Nevertheless, for all but the seriously rich, they are essential if you want to get onto the property ladder.
Unfortunately mortgages can be complex and boring. That's why many borrowers rely on their mortgage lender to fill them in on all the essential information when they take out a mortgage and buy a property.
They are the experts so it stands to reason that they will ensure we are fully informed – doesn't it?
Actually no. Mortgage lenders are businesses, and while they operate within strict regulations – particularly following the credit crunch – there are some things they are not obliged to tell you, and frankly it wouldn't be in their interest to.
What lenders won't tell you
1. The deal you are applying for can be beaten by other lenders
Lenders want you to buy their own products and while they are not allowed to sell you an unsuitable mortgage, they don't have to tell you about better deals from their rivals. If you only go to one mortgage lender, you will only find out about its products, when there are literally thousands on the market.
David Hollingworth, spokesperson for broker L&C Mortgages says: "If a lender is offering you advice at all, rather than just information, it will only be on the products that it offers at the time. A borrower will therefore only get perspective on its range and no direct comparison with the wider market.
"Enlisting the help of a mortgage broker that can advise across the whole market has the benefit of seeking out the most appropriate deal at the most advantageous cost."
2. We've launched a better rate since you made your application
Once you have made your mortgage application things may take a little longer than you think – probably about a month or so until you get a full offer.
Lenders are currently changing their deals regularly, sometimes three times a month, which means that your own mortgage lender could launch a more suitable deal while you are still going through the application process. You are entitled to ask if you can switch to this rate, but they won't be in any rush to let you know.
One quick tip is to regularly check the lender's website to see what's on offer. If a better deal is launched, give them a call and ask if you can apply for that instead.
3. If you don't get your survey through us, it could be cheaper
When you make your full mortgage application you will be asked to give your bank details, to pay for your valuation. This is required by the lender but you can choose to upgrade it to a Homebuyer's Report or a full Building Survey if you want more information on the state of the property.
All this can be done through your lender but what they may not mention is that you can often get a Homebuyer's Report or Building Survey cheaper by arranging it with a surveyor yourself.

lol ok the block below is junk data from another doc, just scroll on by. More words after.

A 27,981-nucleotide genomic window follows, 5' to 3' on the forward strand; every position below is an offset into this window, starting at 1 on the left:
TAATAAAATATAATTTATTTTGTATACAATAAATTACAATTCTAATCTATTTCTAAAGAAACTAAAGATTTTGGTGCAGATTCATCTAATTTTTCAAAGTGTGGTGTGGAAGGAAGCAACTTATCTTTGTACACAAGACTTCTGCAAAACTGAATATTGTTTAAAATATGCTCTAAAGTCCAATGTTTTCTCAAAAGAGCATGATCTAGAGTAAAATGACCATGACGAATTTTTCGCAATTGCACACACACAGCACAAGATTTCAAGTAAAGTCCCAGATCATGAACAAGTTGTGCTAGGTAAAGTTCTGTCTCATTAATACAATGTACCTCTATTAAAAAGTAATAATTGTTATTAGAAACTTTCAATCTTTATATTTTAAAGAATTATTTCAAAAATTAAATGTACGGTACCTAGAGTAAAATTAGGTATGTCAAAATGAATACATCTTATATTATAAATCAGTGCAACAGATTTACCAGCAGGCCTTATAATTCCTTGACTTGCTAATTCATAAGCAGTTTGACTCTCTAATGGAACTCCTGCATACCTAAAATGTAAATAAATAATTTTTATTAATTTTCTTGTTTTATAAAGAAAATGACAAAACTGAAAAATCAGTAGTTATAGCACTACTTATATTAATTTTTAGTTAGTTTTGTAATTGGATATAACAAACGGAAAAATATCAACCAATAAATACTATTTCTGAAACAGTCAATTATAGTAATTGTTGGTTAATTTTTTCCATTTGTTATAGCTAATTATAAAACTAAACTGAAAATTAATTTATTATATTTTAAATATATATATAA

Just double check if your chosen surveyor is acceptable to the lender. They may make you pay for their valuation anyway, but it can still work out cheaper to arrange your own survey.
4. We are currently undergoing delays in processing mortgage applications and this could mess up your purchase
In an ideal world you would make your mortgage application, post your documents the same day, and the day after the lender would make an offer subject to valuation. Then they would commission the valuation, it would be done within a week and the full offer issued.
In reality mortgage offers take a lot longer, from a couple of weeks in the best case scenarios to a couple of months in the worst. If your seller is in a rush, a delay could mean you lose the house.
Sometimes a lender is swamped with applications when they launch a cheap deal, and their processing times suffer as a result. But they are not going to tell you that.
Hollingworth says: "The processing times can vary hugely depending on how busy a lender is and speed can be vital especially in the case of a property purchase. A broker will have a good handle on current processing times so can factor that into their recommendation."
5. You are on a loan-to-value cusp. Put a little extra towards your mortgage and get a cheaper deal
Lenders offer different interest rates based on the proportion of the property's value that you need to borrow – if you have a 10% deposit you need to borrow 90%. The standard tiers are 90%, 85%, 75% and 60%.
The higher the LTV tier the higher the rate you will be charged and the difference can be significant. If your level of deposit means you hover just above one of these tiers, you will pay a lot more in interest charges than a borrower with a little bit more to put down.
Say you have a £48,000 deposit and you want to buy a property for £200,000. You would need to borrow £152,000 which is a loan-to-value of 76%. This means you will not be able to access any 75% LTV mortgages and you will have to go for an 85% LTV deal, which will be significantly more expensive.
For example a five-year fixed rate up to 75% LTV with Yorkshire Building Society is 2.99%, but it shoots to 4.14% for those in the lender's next tier, up to 85% LTV.
By putting an extra £2,000 towards the property, or looking for a marginally cheaper home, you could tip yourself into the 75% LTV category and save yourself substantial sums.
See the latest mortgage rates and get expert advice